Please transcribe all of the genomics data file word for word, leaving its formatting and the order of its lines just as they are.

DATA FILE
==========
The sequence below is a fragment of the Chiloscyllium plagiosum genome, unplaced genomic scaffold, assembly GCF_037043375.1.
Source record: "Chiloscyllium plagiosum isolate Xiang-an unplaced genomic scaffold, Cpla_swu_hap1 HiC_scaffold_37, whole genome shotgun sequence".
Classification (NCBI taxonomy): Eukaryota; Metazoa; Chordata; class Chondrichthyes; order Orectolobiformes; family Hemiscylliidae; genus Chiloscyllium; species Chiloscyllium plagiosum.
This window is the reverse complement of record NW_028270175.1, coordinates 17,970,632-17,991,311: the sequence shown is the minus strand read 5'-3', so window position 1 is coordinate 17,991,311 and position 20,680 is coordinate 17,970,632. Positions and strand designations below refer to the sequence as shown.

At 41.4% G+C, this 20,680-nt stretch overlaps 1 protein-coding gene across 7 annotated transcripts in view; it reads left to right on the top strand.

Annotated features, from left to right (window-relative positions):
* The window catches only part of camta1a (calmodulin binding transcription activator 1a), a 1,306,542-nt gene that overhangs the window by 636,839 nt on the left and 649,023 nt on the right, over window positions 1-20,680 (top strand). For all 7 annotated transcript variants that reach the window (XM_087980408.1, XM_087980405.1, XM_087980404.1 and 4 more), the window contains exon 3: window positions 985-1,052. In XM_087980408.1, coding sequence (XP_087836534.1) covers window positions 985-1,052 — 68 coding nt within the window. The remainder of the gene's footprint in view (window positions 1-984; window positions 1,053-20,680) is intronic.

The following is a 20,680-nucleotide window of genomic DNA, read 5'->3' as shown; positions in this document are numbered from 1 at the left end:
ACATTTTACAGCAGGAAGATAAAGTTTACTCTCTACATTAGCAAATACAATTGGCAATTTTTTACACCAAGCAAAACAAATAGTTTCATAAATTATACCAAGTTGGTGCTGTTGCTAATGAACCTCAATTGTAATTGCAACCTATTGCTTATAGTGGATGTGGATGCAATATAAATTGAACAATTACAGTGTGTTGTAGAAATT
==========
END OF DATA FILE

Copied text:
The sequence below is a fragment of the Chiloscyllium plagiosum genome, unplaced genomic scaffold, assembly GCF_037043375.1.
Source record: "Chiloscyllium plagiosum isolate Xiang-an unplaced genomic scaffold, Cpla_swu_hap1 HiC_scaffold_37, whole genome shotgun sequence".
Classification (NCBI taxonomy): Eukaryota; Metazoa; Chordata; class Chondrichthyes; order Orectolobiformes; family Hemiscylliidae; genus Chiloscyllium; species Chiloscyllium plagiosum.
This window is the reverse complement of record NW_028270175.1, coordinates 17,970,632-17,991,311: the sequence shown is the minus strand read 5'-3', so window position 1 is coordinate 17,991,311 and position 20,680 is coordinate 17,970,632. Positions and strand designations below refer to the sequence as shown.

At 41.4% G+C, this 20,680-nt stretch overlaps 1 protein-coding gene across 7 annotated transcripts in view; it reads left to right on the top strand.

Annotated features, from left to right (window-relative positions):
* The window catches only part of camta1a (calmodulin binding transcription activator 1a), a 1,306,542-nt gene that overhangs the window by 636,839 nt on the left and 649,023 nt on the right, over window positions 1-20,680 (top strand). For all 7 annotated transcript variants that reach the window (XM_087980408.1, XM_087980405.1, XM_087980404.1 and 4 more), the window contains exon 3: window positions 985-1,052. In XM_087980408.1, coding sequence (XP_087836534.1) covers window positions 985-1,052 — 68 coding nt within the window. The remainder of the gene's footprint in view (window positions 1-984; window positions 1,053-20,680) is intronic.

The following is a 20,680-nucleotide window of genomic DNA, read 5'->3' as shown; positions in this document are numbered from 1 at the left end:
ACATTTTACAGCAGGAAGATAAAGTTTACTCTCTACATTAGCAAATACAATTGGCAATTTTTTACACCAAGCAAAACAAATAGTTTCATAAATTATACCAAGTTGGTGCTGTTGCTAATGAACCTCAATTGTAATTGCAACCTATTGCTTATAGTGGATGTGGATGCAATATAAATTGAACAATTACAGTGTGTTGTAGAAATT